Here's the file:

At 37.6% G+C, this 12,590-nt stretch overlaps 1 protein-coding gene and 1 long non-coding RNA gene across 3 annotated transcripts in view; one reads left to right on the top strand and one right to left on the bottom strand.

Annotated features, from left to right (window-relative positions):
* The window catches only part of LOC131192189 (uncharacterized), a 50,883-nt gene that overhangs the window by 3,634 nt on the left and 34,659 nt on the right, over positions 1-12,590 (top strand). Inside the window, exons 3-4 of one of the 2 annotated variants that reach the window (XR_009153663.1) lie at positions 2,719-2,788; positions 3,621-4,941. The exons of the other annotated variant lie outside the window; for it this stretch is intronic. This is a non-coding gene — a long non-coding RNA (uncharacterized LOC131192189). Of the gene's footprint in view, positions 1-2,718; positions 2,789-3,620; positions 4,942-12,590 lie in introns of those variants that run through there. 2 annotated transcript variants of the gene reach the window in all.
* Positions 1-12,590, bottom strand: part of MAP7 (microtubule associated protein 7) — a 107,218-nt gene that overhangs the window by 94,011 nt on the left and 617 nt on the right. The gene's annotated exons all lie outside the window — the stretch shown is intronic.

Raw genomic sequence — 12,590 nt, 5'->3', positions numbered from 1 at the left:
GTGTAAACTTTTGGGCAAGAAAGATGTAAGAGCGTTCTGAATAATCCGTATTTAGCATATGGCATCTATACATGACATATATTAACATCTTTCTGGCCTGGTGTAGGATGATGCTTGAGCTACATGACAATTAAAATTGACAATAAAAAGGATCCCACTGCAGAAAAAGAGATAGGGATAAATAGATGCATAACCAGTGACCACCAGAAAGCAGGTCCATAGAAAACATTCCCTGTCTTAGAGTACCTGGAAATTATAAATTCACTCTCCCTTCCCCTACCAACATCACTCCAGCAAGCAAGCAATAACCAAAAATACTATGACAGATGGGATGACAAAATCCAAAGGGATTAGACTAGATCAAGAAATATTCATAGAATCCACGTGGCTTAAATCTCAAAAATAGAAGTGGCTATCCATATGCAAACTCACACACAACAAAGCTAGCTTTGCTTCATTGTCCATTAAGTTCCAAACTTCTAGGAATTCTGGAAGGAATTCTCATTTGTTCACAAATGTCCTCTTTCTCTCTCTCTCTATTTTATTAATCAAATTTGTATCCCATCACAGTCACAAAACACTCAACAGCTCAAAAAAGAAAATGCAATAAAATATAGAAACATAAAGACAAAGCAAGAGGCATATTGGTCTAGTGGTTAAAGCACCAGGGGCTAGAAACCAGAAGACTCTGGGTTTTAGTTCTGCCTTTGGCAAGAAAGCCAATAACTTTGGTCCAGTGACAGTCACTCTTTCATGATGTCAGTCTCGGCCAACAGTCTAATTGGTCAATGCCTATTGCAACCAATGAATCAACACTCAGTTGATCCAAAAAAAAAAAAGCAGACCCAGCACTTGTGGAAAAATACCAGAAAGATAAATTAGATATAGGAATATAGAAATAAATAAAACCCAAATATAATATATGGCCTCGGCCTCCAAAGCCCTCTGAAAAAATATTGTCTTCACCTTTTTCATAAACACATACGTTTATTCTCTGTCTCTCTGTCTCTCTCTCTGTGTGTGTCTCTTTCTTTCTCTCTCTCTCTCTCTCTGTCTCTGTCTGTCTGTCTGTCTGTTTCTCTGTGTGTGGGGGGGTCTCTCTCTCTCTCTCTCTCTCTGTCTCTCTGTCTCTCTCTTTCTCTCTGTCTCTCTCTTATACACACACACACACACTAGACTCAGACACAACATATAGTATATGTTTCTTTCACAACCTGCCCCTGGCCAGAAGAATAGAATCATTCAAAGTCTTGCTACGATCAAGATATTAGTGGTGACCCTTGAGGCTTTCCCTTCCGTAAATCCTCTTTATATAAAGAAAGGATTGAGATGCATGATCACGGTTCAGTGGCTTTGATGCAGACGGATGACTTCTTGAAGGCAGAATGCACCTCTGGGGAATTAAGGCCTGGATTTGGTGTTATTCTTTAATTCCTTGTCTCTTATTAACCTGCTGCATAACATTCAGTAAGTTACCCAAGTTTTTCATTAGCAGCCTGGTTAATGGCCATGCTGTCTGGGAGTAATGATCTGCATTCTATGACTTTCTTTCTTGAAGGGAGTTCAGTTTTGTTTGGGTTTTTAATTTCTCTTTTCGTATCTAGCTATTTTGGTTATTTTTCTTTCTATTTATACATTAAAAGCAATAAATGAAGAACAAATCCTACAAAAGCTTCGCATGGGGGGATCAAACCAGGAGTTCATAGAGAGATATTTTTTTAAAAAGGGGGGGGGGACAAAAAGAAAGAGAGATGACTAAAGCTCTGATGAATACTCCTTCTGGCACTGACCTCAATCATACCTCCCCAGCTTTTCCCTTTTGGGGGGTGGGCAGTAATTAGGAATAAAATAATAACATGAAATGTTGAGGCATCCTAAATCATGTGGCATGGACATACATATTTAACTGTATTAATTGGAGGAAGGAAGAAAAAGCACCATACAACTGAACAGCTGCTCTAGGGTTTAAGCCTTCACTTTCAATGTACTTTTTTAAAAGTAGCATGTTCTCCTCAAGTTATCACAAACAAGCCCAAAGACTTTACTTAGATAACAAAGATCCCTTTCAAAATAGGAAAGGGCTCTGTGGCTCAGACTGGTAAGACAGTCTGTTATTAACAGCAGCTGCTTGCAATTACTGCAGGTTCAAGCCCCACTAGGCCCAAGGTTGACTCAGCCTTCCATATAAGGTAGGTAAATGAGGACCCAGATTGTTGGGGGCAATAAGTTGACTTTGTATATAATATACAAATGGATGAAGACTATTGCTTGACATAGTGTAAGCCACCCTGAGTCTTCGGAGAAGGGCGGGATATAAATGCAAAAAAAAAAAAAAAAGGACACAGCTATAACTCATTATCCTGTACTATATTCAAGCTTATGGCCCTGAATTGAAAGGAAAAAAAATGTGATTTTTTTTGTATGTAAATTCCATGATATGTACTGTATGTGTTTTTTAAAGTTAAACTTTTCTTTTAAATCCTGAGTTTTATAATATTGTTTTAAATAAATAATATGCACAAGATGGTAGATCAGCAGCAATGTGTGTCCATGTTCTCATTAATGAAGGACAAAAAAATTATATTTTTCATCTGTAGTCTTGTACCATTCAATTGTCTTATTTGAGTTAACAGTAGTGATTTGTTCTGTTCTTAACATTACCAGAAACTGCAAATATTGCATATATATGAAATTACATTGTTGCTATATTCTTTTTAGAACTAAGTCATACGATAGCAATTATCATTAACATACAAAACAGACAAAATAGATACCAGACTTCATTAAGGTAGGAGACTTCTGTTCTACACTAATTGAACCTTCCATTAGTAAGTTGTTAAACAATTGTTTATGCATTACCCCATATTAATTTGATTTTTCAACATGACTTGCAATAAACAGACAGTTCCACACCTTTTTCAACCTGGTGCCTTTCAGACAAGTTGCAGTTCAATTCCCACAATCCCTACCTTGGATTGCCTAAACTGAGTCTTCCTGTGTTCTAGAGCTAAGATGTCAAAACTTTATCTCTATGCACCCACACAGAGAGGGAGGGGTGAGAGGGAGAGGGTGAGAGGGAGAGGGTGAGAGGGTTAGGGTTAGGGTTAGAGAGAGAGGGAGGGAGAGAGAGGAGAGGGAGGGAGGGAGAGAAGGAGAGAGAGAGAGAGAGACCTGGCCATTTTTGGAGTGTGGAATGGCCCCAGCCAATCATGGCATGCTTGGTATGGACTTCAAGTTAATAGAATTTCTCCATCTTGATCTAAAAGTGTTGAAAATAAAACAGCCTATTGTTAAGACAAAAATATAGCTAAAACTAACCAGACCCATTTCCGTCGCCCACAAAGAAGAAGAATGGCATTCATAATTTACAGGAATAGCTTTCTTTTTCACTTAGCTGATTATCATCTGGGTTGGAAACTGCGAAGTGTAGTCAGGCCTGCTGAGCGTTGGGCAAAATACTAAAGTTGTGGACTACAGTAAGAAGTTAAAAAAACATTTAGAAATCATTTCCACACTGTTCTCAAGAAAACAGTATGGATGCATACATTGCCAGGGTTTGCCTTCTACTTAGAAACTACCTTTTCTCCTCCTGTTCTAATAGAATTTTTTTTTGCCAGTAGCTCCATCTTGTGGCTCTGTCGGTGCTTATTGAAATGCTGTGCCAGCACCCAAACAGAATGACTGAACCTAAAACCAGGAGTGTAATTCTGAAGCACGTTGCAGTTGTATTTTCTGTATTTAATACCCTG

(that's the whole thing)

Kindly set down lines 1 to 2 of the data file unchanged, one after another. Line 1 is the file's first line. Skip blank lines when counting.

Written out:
At 37.6% G+C, this 12,590-nt stretch overlaps 1 protein-coding gene and 1 long non-coding RNA gene across 3 annotated transcripts in view; one reads left to right on the top strand and one right to left on the bottom strand.

Annotated features, from left to right (window-relative positions):